For me, personally, the spiritual matrix is very important. Turning within and spending some time each day in prayer and meditation causes incredible changes in your life and the effects ripple out and touch everything and everyone. You can see your baby surrounded by healing Light and growing perfectly. You can ask for guidance about food, emotional work, any area you need help with. Meditation can give you insight about choices you need to make or alert you to an aspect that needs attention.

In the outer world, spiritual groups provide community and a safe place, a matrix of support and nurturing on many levels. Reach out to the people in your neighborhood, community or church whoa re also pregnant or have young children. If you’re new to the area, use the yellow pages, the chamber of commerce and whatever names  and numbers you do have, to find the support you need and create the matrix that will give you the safe place to unfold and grow.

Some families are tuning to doulas for this support. Doula means “to mother the mother”. In the past and today in some cultures, the extended family played this role. Now often family members live far apart. Birthing practices have changed since our mothers gave birth and they may not be the best support. Husbands are wonderful, but as inexperienced as we are and emotionally involved they may not be the ultimate supporter during birth either.

In pregnancy and labor, a doula plays a complementary role with the midwife, doctor, nurse, and childbirth educator. She understands the physiology and emotions of labor and birth and knows the “routines” of the situations – IV’s and continuous monitoring in the hospital setting; movement and nourishment usually encouraged by midwives. The doula provides emotional and physical support such as backrubs or assistance to the bathroom. She may agree to care for other children at a birth. Most labor doulas meet with the family a couple of times in pregnancy to work out the details of her role at birth.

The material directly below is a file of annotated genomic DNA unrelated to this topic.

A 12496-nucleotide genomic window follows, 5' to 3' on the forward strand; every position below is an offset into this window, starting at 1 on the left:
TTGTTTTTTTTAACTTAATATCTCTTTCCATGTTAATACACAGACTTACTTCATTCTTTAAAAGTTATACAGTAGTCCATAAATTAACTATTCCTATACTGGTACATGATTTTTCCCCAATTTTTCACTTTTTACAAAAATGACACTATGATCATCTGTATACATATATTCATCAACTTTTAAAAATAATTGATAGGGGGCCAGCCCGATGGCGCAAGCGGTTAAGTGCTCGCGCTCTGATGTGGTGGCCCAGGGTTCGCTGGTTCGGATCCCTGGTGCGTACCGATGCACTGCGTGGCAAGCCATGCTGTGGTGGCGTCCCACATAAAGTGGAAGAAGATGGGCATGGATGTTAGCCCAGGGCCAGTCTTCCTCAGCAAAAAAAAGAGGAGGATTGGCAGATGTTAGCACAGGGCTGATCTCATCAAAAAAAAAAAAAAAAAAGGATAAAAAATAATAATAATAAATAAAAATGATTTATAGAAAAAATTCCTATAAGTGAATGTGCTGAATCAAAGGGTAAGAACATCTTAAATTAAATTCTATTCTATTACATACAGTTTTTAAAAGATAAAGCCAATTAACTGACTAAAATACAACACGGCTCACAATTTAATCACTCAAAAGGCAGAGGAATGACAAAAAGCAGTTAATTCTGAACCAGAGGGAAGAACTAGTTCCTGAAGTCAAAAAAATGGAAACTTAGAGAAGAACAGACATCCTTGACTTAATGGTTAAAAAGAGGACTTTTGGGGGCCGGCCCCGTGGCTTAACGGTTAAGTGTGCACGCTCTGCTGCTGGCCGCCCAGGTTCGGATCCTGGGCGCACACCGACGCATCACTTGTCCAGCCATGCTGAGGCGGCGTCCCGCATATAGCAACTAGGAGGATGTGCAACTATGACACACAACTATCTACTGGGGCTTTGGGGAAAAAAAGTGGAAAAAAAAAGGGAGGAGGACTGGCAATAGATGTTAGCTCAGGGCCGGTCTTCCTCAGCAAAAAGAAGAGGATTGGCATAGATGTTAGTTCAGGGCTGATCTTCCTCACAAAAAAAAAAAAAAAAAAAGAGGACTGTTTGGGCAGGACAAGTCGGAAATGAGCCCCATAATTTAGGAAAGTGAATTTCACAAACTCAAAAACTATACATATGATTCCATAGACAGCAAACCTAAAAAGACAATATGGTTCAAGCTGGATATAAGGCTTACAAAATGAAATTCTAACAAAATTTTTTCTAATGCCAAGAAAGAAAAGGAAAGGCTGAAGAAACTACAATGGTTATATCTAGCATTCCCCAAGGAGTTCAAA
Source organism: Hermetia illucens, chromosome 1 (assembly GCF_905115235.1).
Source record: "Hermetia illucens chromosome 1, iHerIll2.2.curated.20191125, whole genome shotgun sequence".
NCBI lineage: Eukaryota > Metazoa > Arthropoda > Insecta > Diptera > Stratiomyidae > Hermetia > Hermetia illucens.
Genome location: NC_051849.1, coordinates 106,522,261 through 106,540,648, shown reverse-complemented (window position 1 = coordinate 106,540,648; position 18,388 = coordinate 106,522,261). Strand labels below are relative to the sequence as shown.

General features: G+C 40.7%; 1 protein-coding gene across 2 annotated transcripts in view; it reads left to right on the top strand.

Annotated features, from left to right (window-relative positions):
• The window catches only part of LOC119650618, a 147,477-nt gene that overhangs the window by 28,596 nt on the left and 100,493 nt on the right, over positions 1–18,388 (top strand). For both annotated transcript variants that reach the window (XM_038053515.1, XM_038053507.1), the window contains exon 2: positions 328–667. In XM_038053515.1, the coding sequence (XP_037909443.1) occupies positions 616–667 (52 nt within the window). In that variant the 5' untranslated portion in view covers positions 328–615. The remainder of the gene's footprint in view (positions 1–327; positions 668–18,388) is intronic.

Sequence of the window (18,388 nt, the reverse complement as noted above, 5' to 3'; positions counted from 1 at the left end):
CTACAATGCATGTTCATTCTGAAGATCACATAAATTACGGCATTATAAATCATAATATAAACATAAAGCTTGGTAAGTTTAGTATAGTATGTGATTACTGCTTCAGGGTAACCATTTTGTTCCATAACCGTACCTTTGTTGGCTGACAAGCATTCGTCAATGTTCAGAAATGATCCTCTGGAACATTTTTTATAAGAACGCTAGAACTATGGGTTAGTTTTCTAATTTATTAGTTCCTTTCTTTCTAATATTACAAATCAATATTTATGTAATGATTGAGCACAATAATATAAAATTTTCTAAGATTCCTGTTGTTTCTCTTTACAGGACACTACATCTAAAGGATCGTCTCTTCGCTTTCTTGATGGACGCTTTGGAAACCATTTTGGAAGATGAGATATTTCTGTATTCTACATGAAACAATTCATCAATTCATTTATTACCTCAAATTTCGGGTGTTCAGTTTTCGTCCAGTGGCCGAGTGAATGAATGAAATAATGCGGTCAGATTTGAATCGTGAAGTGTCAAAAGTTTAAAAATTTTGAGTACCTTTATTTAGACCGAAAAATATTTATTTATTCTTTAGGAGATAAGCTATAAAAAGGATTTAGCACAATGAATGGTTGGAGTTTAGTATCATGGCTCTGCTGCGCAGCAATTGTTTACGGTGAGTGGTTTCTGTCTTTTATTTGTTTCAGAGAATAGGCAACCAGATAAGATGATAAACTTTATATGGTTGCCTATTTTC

Some doulas focus on postpartum care. They come to the home in the days following birth for some agreed upon amount of time. They are usually experienced with mothers and can help with breastfeeding and infant care learning as well as doing laundry, cooking, and other household tasks. Some focus on taking older children out  for a while so mom and baby can rest or have time alone. Again you will usually meet in pregnancy and decide what kind of help would be of most benefit to you.

Often in the community, friends will ask what you want for the baby. An after-birth meal group can be a wonderful gift. Someone agrees to be the coordinator and call the list of people after the birth. Each person agrees to bring one meal for the family for as long as you arrange it. You usually have leftovers for lunch the next day, you all eat better without dad having to shop or cook and the people get the satisfaction of giving something of real worth and seeing the new baby too.

Be good to yourself. If you don’t have a matrix, now is the time to create one. If you do have a support system, now is the time to expand and strengthen it. Use all the resources you have to create that safe place to grow and unfold. You deserve it and so does your precious babe.